Cracking Tomatoes’ Code
This breakthrough provides a glimpse at how the genetic revolution is helping keep favorite foods on the table. As befits this international vegetable, more than 300 scientists from 14 countries worked on the eight-year project.
Having a genetic map will provide a valuable starting point for breeders looking to make a better, hardier, more nutritious or simply tastier tomato.
“This will be facilitated now by the fact that we now know not only what genes are there, but their order,” says Giovanni Giuliano with the Tomato Genome Consortium and a researcher at the Italian national energy agency, which also does crop breeding.
Though it is the first tomato to have its DNA sequence decoded, Giuliano says there is nothing particularly special about the variety chosen for the project, known simply as Heinz 1706.
“It so happens that the day the person that made the first DNA library to be sequenced, they had Heinz 1706 seeds, and they started from that one. It is as simple as that.”
However, it was not so simple to create this tomato -- or any new crop variety.
Heinz, a U.S. food company, is famous for its tomato ketchup, but to make Heinz ketchup, not just any tomato will do. Until the late 1960s, the tomatoes the company used had a nasty habit of cracking on the vine after a heavy rain. That can ruin the tomato.
So, “Heinz had set about trying to put together a variety of tomatoes that would resist that cracking,” says company research manager, Rich Ozminkowski.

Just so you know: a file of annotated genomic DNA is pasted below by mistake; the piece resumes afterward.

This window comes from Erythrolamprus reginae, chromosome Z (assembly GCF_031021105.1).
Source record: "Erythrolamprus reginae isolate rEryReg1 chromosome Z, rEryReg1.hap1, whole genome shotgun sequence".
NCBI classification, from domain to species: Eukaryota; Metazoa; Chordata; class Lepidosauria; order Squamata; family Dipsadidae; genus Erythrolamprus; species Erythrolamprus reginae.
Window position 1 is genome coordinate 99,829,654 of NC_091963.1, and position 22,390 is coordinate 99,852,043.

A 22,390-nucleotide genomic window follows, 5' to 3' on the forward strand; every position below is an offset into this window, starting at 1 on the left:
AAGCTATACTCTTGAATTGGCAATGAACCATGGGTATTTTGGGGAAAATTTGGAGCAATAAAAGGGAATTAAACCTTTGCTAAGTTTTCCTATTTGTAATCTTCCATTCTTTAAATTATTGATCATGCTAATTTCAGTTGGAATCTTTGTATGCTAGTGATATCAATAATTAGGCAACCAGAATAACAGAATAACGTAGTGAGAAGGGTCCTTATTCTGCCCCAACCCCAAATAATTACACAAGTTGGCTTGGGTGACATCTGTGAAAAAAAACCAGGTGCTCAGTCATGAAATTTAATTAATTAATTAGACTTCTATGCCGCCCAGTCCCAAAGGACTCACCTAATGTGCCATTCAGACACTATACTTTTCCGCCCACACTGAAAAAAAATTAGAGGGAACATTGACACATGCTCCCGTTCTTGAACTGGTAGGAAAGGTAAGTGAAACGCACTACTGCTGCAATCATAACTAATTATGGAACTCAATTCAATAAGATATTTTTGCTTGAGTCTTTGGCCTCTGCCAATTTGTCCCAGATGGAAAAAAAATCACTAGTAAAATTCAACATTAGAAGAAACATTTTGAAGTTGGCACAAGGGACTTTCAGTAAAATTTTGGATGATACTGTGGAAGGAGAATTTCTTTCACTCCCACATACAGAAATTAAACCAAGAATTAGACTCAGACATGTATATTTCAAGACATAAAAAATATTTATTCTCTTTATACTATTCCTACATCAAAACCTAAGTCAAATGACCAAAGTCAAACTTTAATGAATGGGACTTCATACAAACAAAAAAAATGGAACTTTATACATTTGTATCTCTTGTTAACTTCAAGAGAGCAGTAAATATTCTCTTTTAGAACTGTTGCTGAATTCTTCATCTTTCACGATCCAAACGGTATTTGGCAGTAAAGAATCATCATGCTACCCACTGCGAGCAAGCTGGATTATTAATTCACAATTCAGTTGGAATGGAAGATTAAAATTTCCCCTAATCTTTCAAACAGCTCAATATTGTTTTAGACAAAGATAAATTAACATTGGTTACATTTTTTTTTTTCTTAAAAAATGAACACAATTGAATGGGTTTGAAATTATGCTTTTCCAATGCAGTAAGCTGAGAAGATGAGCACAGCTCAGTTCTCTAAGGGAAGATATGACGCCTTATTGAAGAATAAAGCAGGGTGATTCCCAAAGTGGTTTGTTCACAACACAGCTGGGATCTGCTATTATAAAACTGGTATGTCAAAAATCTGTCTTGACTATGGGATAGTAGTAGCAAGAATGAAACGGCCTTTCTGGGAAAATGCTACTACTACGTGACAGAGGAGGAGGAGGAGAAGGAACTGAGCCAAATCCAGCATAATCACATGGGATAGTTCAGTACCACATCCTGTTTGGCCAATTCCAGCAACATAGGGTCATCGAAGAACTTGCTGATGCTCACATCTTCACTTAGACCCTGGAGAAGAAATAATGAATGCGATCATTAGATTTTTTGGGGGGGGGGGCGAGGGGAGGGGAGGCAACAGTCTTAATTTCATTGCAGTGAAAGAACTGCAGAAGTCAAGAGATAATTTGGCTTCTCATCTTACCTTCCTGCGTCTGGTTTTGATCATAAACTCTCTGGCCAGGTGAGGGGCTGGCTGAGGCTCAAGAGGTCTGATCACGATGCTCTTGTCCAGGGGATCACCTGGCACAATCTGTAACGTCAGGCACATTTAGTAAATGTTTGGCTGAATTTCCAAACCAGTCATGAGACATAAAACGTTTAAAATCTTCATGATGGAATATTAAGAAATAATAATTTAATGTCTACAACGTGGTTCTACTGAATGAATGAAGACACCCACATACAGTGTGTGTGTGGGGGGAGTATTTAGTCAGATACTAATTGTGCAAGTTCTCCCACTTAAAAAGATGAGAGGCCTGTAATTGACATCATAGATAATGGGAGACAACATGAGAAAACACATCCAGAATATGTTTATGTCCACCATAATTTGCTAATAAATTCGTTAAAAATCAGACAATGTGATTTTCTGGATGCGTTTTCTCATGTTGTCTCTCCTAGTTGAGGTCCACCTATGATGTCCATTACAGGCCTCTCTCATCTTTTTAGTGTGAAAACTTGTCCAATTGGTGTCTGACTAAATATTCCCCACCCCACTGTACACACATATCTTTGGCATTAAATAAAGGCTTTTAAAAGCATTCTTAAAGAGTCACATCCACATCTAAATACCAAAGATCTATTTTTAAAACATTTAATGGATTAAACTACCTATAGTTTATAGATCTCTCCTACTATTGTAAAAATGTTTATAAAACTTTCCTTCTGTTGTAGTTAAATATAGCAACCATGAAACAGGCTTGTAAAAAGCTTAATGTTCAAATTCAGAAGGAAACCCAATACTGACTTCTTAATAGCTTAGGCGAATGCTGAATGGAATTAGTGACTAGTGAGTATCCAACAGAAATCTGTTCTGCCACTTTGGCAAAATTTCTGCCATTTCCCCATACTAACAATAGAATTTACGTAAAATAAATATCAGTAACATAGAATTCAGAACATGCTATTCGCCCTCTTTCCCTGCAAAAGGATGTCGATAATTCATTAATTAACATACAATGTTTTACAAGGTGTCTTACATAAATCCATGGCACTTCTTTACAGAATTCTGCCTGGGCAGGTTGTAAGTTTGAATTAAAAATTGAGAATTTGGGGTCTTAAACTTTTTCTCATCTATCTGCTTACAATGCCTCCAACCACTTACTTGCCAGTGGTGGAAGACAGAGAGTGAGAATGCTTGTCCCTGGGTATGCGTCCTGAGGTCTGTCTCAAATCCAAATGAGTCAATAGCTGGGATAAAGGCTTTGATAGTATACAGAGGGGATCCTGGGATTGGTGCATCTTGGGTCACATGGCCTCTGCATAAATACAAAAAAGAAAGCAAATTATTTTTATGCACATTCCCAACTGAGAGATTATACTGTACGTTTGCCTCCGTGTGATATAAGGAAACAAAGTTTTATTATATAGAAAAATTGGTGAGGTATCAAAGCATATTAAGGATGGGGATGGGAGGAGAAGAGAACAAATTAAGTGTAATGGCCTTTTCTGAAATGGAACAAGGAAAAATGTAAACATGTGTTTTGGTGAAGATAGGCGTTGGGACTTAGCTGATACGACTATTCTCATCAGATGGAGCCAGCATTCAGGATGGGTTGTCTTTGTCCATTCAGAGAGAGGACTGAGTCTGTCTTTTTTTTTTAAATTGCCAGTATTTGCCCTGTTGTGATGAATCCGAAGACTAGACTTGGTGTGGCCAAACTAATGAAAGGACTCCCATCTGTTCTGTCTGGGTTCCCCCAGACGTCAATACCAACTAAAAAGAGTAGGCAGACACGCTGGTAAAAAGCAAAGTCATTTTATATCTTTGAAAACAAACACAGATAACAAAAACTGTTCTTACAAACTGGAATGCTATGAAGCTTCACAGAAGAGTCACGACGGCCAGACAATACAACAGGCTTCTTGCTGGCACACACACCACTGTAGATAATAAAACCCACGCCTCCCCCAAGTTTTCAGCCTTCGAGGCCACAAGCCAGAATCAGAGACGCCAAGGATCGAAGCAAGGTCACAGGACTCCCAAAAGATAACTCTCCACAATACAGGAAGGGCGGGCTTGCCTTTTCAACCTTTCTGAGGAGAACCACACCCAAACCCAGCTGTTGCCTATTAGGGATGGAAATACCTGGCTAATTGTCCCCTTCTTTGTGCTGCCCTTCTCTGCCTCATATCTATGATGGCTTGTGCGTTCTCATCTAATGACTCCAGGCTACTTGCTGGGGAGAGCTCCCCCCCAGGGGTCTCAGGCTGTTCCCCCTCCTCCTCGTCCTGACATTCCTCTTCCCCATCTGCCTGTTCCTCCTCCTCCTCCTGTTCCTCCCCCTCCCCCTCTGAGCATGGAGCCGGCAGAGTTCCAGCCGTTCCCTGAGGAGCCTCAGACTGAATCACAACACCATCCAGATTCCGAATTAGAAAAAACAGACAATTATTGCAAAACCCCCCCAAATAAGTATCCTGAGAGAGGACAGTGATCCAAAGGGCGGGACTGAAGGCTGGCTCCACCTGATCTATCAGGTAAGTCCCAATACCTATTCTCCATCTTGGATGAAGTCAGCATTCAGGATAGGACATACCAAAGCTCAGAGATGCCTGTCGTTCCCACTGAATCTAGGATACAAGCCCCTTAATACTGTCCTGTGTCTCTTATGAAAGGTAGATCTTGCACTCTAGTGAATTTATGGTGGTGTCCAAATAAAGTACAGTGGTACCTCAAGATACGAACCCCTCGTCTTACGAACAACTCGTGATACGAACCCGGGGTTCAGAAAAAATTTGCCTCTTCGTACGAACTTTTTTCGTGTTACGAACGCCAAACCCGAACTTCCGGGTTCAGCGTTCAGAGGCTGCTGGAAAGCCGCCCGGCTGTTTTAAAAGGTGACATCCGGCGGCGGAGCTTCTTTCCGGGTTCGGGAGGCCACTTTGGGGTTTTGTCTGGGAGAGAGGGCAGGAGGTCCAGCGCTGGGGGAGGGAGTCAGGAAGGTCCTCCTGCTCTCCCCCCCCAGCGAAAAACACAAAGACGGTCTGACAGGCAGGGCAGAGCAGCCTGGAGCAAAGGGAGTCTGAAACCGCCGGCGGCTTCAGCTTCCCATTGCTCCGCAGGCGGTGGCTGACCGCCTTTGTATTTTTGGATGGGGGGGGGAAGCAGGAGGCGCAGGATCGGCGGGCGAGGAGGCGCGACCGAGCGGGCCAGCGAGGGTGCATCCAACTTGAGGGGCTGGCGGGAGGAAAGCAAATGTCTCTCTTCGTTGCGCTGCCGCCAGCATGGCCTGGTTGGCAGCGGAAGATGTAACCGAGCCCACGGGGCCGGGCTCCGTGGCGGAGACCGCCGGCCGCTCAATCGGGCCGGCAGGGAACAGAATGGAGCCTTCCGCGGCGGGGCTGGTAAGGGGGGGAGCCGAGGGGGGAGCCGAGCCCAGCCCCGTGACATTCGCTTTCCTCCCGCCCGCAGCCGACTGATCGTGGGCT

It meant years of trial and error, mating different varieties, finding offspring that looked promising, mating those offspring with other varieties, and so on.
And it was not enough for the offspring to just resist cracking. Ozminkowski says the perfect ketchup tomato needs a whole list of other traits, too.
“Traits like sugars and, for Heinz, viscosity, or the juice thickness, and the redness of the tomatoes are all very critical traits for us," he says. "Those are all controlled by a lot of different genes within a tomato naturally.”
On top of all that, it had to be disease-resistant and easy to harvest mechanically.
Commercialized around 1967, Heinz 1706 fit the bill. Ozminkowski says creating that tomato would have been much easier if they had a genetic map to go by.
“The tools available back when 1706 was developed, it was all very, very conventional breeding." Breeders had to grow thousands of tomato plants and go looking for specific traits. "There were no genetic tools," he says. "You could not look at (DNA) sequences. You could not do comparisons. And that is what makes the genomic project and the technologies that have spun off of that so interesting.”
Genome sequencing is such a powerful tool for breeders of all kinds of crops because it takes away much of the guesswork, says Heinz’s Rich Ozminkowski.
“By having the genome information, we can pick out those tomato plants that have more of those genes” for sweetness, redness, viscous juice, or whatever breeders are looking for.
It is not just about making better ketchup. Climate change will demand that many crops adjust to new conditions. Ozminkowski says researchers are already using the new genetic tools to help fight emerging plant diseases.
“This is going to give us even more [tools]," he says. That's important, he adds, "because there are new diseases that are becoming problems within California and around the world.”
From the June 4, 2012, Prepared Foods’ Daily Update